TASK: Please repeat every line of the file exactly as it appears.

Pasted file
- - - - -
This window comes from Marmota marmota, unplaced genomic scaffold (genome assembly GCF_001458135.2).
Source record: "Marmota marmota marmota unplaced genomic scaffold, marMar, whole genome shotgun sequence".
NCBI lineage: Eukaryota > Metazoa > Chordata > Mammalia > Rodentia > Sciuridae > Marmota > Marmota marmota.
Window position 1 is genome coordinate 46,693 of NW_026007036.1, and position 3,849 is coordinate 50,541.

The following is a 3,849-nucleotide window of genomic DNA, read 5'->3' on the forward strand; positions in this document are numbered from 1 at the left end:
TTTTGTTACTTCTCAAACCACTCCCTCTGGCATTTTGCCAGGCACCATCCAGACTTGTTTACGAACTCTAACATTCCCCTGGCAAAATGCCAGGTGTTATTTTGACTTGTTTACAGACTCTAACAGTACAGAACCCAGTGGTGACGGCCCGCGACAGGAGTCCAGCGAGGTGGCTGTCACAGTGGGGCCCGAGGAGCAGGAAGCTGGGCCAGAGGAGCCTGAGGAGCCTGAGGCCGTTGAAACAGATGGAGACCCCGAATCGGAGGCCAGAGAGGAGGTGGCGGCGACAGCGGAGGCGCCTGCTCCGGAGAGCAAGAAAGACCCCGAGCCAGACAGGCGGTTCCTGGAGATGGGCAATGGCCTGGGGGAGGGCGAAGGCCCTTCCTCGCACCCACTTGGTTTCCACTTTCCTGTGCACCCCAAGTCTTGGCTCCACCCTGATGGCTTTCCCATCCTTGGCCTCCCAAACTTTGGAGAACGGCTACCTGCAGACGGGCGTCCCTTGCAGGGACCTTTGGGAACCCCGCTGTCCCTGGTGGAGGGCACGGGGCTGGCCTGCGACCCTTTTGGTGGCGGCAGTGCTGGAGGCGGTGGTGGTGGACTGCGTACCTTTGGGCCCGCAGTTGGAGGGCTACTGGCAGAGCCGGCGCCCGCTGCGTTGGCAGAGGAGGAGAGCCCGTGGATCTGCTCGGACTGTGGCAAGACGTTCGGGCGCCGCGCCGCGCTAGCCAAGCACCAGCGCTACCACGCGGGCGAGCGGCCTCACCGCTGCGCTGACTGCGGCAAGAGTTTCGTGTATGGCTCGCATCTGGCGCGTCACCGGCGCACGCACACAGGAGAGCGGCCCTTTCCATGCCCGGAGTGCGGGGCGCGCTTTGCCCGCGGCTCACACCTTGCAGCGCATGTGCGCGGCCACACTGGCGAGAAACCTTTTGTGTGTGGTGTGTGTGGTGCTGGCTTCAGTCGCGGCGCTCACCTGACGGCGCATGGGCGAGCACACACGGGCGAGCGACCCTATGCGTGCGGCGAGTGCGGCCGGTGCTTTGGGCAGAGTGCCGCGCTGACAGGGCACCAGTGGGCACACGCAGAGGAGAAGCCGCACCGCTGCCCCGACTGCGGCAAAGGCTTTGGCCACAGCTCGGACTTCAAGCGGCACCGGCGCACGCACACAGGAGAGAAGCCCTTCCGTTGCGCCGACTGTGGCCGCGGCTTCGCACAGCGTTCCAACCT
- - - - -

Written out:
This window comes from Marmota marmota, unplaced genomic scaffold (genome assembly GCF_001458135.2).
Source record: "Marmota marmota marmota unplaced genomic scaffold, marMar, whole genome shotgun sequence".
NCBI lineage: Eukaryota > Metazoa > Chordata > Mammalia > Rodentia > Sciuridae > Marmota > Marmota marmota.
Window position 1 is genome coordinate 46,693 of NW_026007036.1, and position 3,849 is coordinate 50,541.

The following is a 3,849-nucleotide window of genomic DNA, read 5'->3' on the forward strand; positions in this document are numbered from 1 at the left end:
TTTTGTTACTTCTCAAACCACTCCCTCTGGCATTTTGCCAGGCACCATCCAGACTTGTTTACGAACTCTAACATTCCCCTGGCAAAATGCCAGGTGTTATTTTGACTTGTTTACAGACTCTAACAGTACAGAACCCAGTGGTGACGGCCCGCGACAGGAGTCCAGCGAGGTGGCTGTCACAGTGGGGCCCGAGGAGCAGGAAGCTGGGCCAGAGGAGCCTGAGGAGCCTGAGGCCGTTGAAACAGATGGAGACCCCGAATCGGAGGCCAGAGAGGAGGTGGCGGCGACAGCGGAGGCGCCTGCTCCGGAGAGCAAGAAAGACCCCGAGCCAGACAGGCGGTTCCTGGAGATGGGCAATGGCCTGGGGGAGGGCGAAGGCCCTTCCTCGCACCCACTTGGTTTCCACTTTCCTGTGCACCCCAAGTCTTGGCTCCACCCTGATGGCTTTCCCATCCTTGGCCTCCCAAACTTTGGAGAACGGCTACCTGCAGACGGGCGTCCCTTGCAGGGACCTTTGGGAACCCCGCTGTCCCTGGTGGAGGGCACGGGGCTGGCCTGCGACCCTTTTGGTGGCGGCAGTGCTGGAGGCGGTGGTGGTGGACTGCGTACCTTTGGGCCCGCAGTTGGAGGGCTACTGGCAGAGCCGGCGCCCGCTGCGTTGGCAGAGGAGGAGAGCCCGTGGATCTGCTCGGACTGTGGCAAGACGTTCGGGCGCCGCGCCGCGCTAGCCAAGCACCAGCGCTACCACGCGGGCGAGCGGCCTCACCGCTGCGCTGACTGCGGCAAGAGTTTCGTGTATGGCTCGCATCTGGCGCGTCACCGGCGCACGCACACAGGAGAGCGGCCCTTTCCATGCCCGGAGTGCGGGGCGCGCTTTGCCCGCGGCTCACACCTTGCAGCGCATGTGCGCGGCCACACTGGCGAGAAACCTTTTGTGTGTGGTGTGTGTGGTGCTGGCTTCAGTCGCGGCGCTCACCTGACGGCGCATGGGCGAGCACACACGGGCGAGCGACCCTATGCGTGCGGCGAGTGCGGCCGGTGCTTTGGGCAGAGTGCCGCGCTGACAGGGCACCAGTGGGCACACGCAGAGGAGAAGCCGCACCGCTGCCCCGACTGCGGCAAAGGCTTTGGCCACAGCTCGGACTTCAAGCGGCACCGGCGCACGCACACAGGAGAGAAGCCCTTCCGTTGCGCCGACTGTGGCCGCGGCTTCGCACAGCGTTCCAACCT